LISP is discussed in some detail in the book "Metamagical Themas
. He describes how since in LISP it is easy to
functions, and programs and data are both
represented in the same way, as lists, LISP could be a good language
to use for Artificial Intelligence
. He gives several example LISP
programs, including one to solve the Tower of Hanoi
puzzle and one
to expand recursive acronym
s to a given depth.
Here's some simple example LISP code. These examples use Emacs LISP.
To try them out, start emacs and type "Meta-X
lisp-interaction-mode". After typing each LISP expression, press
Ctrl-J to have it evaluated.
The hello world program is completely trivial; just type
'(hello world) Ctrl-J
and you'll get back the output "(hello world)". The single quotation
mark at the beginning means "Don't try to do anything with this
list, like treating hello as a function, just treat it as a single
Now here's how to count from 1 to 10 in LISP. You could just type '(1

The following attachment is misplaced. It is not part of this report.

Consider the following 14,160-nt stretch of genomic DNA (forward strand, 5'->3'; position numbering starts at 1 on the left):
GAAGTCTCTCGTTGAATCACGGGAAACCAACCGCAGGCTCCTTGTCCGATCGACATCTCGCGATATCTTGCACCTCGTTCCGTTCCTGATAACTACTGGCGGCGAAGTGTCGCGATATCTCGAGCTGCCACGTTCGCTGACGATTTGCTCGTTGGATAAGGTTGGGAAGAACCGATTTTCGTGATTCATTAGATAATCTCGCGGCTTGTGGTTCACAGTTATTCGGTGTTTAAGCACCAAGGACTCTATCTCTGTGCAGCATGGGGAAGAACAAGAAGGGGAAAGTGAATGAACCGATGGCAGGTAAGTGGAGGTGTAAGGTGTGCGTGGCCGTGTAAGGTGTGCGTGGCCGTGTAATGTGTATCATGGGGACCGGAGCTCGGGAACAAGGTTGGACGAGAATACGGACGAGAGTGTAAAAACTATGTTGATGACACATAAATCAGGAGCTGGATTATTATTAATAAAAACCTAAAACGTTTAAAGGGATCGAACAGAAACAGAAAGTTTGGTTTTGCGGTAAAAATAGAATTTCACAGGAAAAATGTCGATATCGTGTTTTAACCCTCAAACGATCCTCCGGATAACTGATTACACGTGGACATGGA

2 3 4 5 6 7 8 9 10), of course, but the method below is more
flexible as it allows the program to count arbitrarily high. Type
the following into your emacs session, then type Ctrl-J. You can
leave out the lines beginning with semicolons, as these are comments
which I've included to explain what the program is doing.
;; Define the recursive function "count".
;; (count x y) generates a list of integers from x to y inclusive.
(defun count (x y)
;; If x and y are the same, the output is (x).
(cond ((= x y) (list x))
;; If x < y, the output is x followed by
;; the list of integers from x+1 to y.
((< x y) (cons x (count (+ 1 x) y)))
;; Otherwise (x>y), this function has been called with invalid
Now if you type (count 1 10) then Ctrl-J, you'll get back the correct
list of numbers.